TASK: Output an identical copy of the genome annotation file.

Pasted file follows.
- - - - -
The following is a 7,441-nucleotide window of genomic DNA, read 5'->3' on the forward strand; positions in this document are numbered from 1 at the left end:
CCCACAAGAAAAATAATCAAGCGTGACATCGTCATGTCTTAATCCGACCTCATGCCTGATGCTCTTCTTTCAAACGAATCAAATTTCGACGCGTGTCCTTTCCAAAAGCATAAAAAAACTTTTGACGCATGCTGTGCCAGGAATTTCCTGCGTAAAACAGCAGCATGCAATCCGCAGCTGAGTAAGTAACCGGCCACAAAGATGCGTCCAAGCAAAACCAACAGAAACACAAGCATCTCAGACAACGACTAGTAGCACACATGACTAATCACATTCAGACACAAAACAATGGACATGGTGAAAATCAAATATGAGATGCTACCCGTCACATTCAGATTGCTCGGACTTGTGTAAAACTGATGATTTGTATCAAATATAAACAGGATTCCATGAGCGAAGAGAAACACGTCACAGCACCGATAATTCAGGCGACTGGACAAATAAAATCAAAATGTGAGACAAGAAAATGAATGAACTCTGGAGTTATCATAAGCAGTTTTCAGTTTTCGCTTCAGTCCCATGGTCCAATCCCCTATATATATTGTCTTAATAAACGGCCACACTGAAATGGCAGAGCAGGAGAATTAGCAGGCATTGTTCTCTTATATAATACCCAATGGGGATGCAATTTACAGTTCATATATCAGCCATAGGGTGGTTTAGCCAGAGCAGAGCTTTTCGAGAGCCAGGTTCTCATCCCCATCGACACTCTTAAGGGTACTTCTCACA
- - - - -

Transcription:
The following is a 7,441-nucleotide window of genomic DNA, read 5'->3' on the forward strand; positions in this document are numbered from 1 at the left end:
CCCACAAGAAAAATAATCAAGCGTGACATCGTCATGTCTTAATCCGACCTCATGCCTGATGCTCTTCTTTCAAACGAATCAAATTTCGACGCGTGTCCTTTCCAAAAGCATAAAAAAACTTTTGACGCATGCTGTGCCAGGAATTTCCTGCGTAAAACAGCAGCATGCAATCCGCAGCTGAGTAAGTAACCGGCCACAAAGATGCGTCCAAGCAAAACCAACAGAAACACAAGCATCTCAGACAACGACTAGTAGCACACATGACTAATCACATTCAGACACAAAACAATGGACATGGTGAAAATCAAATATGAGATGCTACCCGTCACATTCAGATTGCTCGGACTTGTGTAAAACTGATGATTTGTATCAAATATAAACAGGATTCCATGAGCGAAGAGAAACACGTCACAGCACCGATAATTCAGGCGACTGGACAAATAAAATCAAAATGTGAGACAAGAAAATGAATGAACTCTGGAGTTATCATAAGCAGTTTTCAGTTTTCGCTTCAGTCCCATGGTCCAATCCCCTATATATATTGTCTTAATAAACGGCCACACTGAAATGGCAGAGCAGGAGAATTAGCAGGCATTGTTCTCTTATATAATACCCAATGGGGATGCAATTTACAGTTCATATATCAGCCATAGGGTGGTTTAGCCAGAGCAGAGCTTTTCGAGAGCCAGGTTCTCATCCCCATCGACACTCTTAAGGGTACTTCTCACA